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30 January 2019

Reporting Negative News to Children: Finding the Balance Between Informing and Shielding

Given the importance of being well-informed, there is a need for insight how negative news can be delivered to children. A study in Journalism examines the potential of constructive news reporting, which involves solution-based reporting, including positive emotions. The results show that constructive reporting induces less fear and sadness in children. Moreover, the negative aspects of the event stick less in children’s minds.

Take aways

  • Constructive news reporting helps to lower children’s feelings of fear and sadness after seeing negative news.
  • Constructive news reporting leads to poorer memory of the basic facts of a negative news event.
  • Producers of news for children should be aware that making news less emotionally harmful for children can lower the informative value of the news.

Study information

  • Who?

    281 children (mean age: 11, age range: 9-13, 53% girls), most of them (95%) were born and raised in the Netherlands

  • Where?

    The Netherlands

  • How?

    Children watched a news item about the 2011 tsunami in Japan, which started with general factual information. Then, children saw three short stories, which were either constructive or nonconstructive. In the constructive stories, information was solution-based and had a positive emotional focus, such as help that was provided in the search for survivors. In the nonconstructive stories, information was problem-based and had a negative emotional focus, like how hard it was to find survivors. Children filled out a questionnaire to measure recall of the information presented in the news and their feelings of fear and sadness in response to seeing it.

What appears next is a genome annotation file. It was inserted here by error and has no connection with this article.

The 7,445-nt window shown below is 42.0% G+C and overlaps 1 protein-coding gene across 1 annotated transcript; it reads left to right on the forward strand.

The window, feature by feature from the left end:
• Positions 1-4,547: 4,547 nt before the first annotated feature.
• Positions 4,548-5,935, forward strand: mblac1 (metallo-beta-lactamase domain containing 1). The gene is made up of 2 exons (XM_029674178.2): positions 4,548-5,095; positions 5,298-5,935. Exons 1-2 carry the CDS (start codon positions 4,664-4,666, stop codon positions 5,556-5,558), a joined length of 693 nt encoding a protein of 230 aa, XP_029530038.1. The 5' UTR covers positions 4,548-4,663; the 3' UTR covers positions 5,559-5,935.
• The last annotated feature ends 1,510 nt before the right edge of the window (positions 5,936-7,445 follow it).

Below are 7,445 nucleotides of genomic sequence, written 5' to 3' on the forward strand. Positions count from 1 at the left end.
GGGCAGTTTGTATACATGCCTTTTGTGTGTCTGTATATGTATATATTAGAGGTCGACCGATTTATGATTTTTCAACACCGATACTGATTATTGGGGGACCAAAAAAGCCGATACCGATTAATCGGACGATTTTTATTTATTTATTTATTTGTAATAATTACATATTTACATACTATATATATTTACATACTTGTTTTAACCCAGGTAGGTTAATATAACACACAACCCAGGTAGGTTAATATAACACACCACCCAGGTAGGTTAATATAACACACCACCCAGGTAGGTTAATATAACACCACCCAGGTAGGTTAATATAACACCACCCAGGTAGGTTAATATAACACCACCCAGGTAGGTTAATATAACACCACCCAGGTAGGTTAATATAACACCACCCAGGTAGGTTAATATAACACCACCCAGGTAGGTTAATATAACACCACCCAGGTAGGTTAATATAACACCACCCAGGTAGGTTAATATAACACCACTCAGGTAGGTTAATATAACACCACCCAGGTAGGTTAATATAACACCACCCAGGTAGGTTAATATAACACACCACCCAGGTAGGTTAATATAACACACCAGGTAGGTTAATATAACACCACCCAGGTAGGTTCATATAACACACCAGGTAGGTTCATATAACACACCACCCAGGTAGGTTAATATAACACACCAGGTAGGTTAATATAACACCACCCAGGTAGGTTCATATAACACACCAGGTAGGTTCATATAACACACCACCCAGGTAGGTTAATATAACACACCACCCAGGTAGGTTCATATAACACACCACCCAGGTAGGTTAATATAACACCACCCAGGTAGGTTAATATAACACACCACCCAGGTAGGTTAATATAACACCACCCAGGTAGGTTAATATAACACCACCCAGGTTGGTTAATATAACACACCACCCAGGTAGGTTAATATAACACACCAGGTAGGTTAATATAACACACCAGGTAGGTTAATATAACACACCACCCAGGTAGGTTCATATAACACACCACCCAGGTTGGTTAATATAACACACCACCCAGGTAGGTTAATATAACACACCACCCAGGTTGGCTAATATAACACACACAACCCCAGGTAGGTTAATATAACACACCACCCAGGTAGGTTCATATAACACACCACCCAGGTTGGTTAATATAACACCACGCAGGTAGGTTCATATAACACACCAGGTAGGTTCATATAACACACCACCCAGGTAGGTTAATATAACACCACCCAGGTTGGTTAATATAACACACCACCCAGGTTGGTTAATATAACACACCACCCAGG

Facts and findings

  • Children remembered the constructive stories in the news item better than the non-constructive stories.
  • However, children who saw the constructive stories recalled less basic facts of the news item, which could indicate that constructive stories took away their attention from the basic news facts.
  • Children’s feelings of fear increased with 4% after watching a constructive news item while fear increased with 6% for children watching a nonconstructive item.
  • Feelings of sadness in children after watching a constructive news item increased with 7%, compared to an 8% increase for children after watching a nonconstructive item.